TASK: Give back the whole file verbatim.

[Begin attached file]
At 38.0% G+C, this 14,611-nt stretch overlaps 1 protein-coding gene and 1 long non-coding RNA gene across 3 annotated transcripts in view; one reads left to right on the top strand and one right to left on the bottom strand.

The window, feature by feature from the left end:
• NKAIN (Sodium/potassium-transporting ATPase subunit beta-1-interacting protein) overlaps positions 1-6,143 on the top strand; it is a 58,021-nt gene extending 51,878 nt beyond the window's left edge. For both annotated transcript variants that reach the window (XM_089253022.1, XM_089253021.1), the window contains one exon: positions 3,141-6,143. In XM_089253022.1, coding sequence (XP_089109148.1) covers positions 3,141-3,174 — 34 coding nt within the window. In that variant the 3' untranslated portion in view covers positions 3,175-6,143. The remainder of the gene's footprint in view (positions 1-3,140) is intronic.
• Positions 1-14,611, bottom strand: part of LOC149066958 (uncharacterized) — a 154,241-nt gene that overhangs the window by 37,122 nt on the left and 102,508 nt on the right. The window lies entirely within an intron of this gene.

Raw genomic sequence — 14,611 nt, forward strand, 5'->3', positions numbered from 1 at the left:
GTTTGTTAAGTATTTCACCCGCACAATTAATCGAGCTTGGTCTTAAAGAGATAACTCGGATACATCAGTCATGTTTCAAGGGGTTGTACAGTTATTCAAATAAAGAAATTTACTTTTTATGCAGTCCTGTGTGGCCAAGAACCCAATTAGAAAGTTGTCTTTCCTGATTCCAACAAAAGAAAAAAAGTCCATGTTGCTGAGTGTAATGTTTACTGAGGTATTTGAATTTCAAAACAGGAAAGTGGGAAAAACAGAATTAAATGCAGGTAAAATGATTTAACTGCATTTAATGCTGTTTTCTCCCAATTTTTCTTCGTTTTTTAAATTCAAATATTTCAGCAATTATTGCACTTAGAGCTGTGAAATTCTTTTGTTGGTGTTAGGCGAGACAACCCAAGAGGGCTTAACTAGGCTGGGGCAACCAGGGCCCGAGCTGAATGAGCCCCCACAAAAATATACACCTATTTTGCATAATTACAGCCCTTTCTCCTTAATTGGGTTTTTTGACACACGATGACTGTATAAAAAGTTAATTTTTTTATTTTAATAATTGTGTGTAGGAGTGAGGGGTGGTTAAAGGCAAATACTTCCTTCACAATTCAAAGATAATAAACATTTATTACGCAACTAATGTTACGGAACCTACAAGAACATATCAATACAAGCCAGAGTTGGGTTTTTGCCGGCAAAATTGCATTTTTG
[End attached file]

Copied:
At 38.0% G+C, this 14,611-nt stretch overlaps 1 protein-coding gene and 1 long non-coding RNA gene across 3 annotated transcripts in view; one reads left to right on the top strand and one right to left on the bottom strand.

The window, feature by feature from the left end:
• NKAIN (Sodium/potassium-transporting ATPase subunit beta-1-interacting protein) overlaps positions 1-6,143 on the top strand; it is a 58,021-nt gene extending 51,878 nt beyond the window's left edge. For both annotated transcript variants that reach the window (XM_089253022.1, XM_089253021.1), the window contains one exon: positions 3,141-6,143. In XM_089253022.1, coding sequence (XP_089109148.1) covers positions 3,141-3,174 — 34 coding nt within the window. In that variant the 3' untranslated portion in view covers positions 3,175-6,143. The remainder of the gene's footprint in view (positions 1-3,140) is intronic.
• Positions 1-14,611, bottom strand: part of LOC149066958 (uncharacterized) — a 154,241-nt gene that overhangs the window by 37,122 nt on the left and 102,508 nt on the right. The window lies entirely within an intron of this gene.

Raw genomic sequence — 14,611 nt, forward strand, 5'->3', positions numbered from 1 at the left:
GTTTGTTAAGTATTTCACCCGCACAATTAATCGAGCTTGGTCTTAAAGAGATAACTCGGATACATCAGTCATGTTTCAAGGGGTTGTACAGTTATTCAAATAAAGAAATTTACTTTTTATGCAGTCCTGTGTGGCCAAGAACCCAATTAGAAAGTTGTCTTTCCTGATTCCAACAAAAGAAAAAAAGTCCATGTTGCTGAGTGTAATGTTTACTGAGGTATTTGAATTTCAAAACAGGAAAGTGGGAAAAACAGAATTAAATGCAGGTAAAATGATTTAACTGCATTTAATGCTGTTTTCTCCCAATTTTTCTTCGTTTTTTAAATTCAAATATTTCAGCAATTATTGCACTTAGAGCTGTGAAATTCTTTTGTTGGTGTTAGGCGAGACAACCCAAGAGGGCTTAACTAGGCTGGGGCAACCAGGGCCCGAGCTGAATGAGCCCCCACAAAAATATACACCTATTTTGCATAATTACAGCCCTTTCTCCTTAATTGGGTTTTTTGACACACGATGACTGTATAAAAAGTTAATTTTTTTATTTTAATAATTGTGTGTAGGAGTGAGGGGTGGTTAAAGGCAAATACTTCCTTCACAATTCAAAGATAATAAACATTTATTACGCAACTAATGTTACGGAACCTACAAGAACATATCAATACAAGCCAGAGTTGGGTTTTTGCCGGCAAAATTGCATTTTTG